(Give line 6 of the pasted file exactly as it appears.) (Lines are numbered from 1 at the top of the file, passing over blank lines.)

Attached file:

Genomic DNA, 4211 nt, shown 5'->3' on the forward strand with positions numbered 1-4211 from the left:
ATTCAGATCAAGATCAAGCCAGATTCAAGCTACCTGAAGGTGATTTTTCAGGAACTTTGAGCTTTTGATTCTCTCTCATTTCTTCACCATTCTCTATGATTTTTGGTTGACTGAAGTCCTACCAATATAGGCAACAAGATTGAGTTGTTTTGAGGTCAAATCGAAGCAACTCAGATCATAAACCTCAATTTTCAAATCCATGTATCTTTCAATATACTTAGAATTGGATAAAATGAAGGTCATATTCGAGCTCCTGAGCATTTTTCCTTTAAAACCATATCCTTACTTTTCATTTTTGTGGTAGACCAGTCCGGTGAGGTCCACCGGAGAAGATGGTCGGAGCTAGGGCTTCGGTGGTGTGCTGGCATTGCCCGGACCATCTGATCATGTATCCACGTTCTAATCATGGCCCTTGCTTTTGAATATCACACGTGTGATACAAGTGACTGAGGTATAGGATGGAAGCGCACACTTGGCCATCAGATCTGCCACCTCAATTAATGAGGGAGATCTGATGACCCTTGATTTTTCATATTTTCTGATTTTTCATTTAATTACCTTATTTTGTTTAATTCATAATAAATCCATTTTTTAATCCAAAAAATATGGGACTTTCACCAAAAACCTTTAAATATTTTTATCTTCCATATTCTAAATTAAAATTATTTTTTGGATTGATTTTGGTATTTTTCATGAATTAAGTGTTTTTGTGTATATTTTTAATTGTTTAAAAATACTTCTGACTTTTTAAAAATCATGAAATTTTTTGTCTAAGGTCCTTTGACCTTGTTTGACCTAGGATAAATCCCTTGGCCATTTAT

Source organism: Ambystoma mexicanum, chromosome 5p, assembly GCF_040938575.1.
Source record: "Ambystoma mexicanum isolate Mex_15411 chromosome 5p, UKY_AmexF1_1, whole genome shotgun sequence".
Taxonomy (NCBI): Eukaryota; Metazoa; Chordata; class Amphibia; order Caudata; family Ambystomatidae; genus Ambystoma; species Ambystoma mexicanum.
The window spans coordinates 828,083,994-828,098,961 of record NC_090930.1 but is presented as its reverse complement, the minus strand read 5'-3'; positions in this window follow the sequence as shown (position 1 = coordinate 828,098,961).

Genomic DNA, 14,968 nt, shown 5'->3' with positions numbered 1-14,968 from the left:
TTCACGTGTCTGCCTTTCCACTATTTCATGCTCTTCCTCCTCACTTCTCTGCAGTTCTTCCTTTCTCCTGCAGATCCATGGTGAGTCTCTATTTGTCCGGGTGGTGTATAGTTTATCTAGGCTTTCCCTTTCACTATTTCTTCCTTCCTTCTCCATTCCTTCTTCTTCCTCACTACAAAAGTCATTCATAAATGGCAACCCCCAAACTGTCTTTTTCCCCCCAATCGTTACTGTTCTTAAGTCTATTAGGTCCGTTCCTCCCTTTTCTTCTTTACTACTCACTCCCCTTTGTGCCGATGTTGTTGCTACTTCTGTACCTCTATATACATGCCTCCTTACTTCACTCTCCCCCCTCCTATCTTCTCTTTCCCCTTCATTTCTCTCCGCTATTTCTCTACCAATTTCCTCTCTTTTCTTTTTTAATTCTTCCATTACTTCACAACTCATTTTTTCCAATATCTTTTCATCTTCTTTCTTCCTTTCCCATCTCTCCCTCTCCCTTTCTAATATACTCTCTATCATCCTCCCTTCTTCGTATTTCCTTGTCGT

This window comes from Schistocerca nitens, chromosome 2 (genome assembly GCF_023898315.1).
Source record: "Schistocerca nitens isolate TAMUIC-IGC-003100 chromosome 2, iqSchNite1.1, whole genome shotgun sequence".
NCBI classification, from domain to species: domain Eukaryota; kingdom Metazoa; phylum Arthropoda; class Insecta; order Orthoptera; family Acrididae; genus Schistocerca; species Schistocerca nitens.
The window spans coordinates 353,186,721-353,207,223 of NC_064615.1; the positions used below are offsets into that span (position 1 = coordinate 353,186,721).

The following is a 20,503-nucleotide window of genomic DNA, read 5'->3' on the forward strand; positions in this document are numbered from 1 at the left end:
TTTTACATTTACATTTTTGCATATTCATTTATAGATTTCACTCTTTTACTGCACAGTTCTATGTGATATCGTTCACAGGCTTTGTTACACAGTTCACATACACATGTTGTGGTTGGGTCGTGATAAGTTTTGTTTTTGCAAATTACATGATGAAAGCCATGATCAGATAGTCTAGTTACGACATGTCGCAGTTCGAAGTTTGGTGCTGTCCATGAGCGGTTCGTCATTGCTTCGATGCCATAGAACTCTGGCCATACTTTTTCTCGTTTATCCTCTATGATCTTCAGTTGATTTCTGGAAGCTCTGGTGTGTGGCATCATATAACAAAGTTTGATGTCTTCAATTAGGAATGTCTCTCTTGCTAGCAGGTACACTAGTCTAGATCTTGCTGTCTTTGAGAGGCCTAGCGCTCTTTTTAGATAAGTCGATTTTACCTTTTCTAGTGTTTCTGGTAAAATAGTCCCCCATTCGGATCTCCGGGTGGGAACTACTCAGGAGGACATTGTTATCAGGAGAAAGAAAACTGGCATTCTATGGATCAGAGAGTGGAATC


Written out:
The window spans coordinates 828,083,994-828,098,961 of record NC_090930.1 but is presented as its reverse complement, the minus strand read 5'-3'; positions in this window follow the sequence as shown (position 1 = coordinate 828,098,961).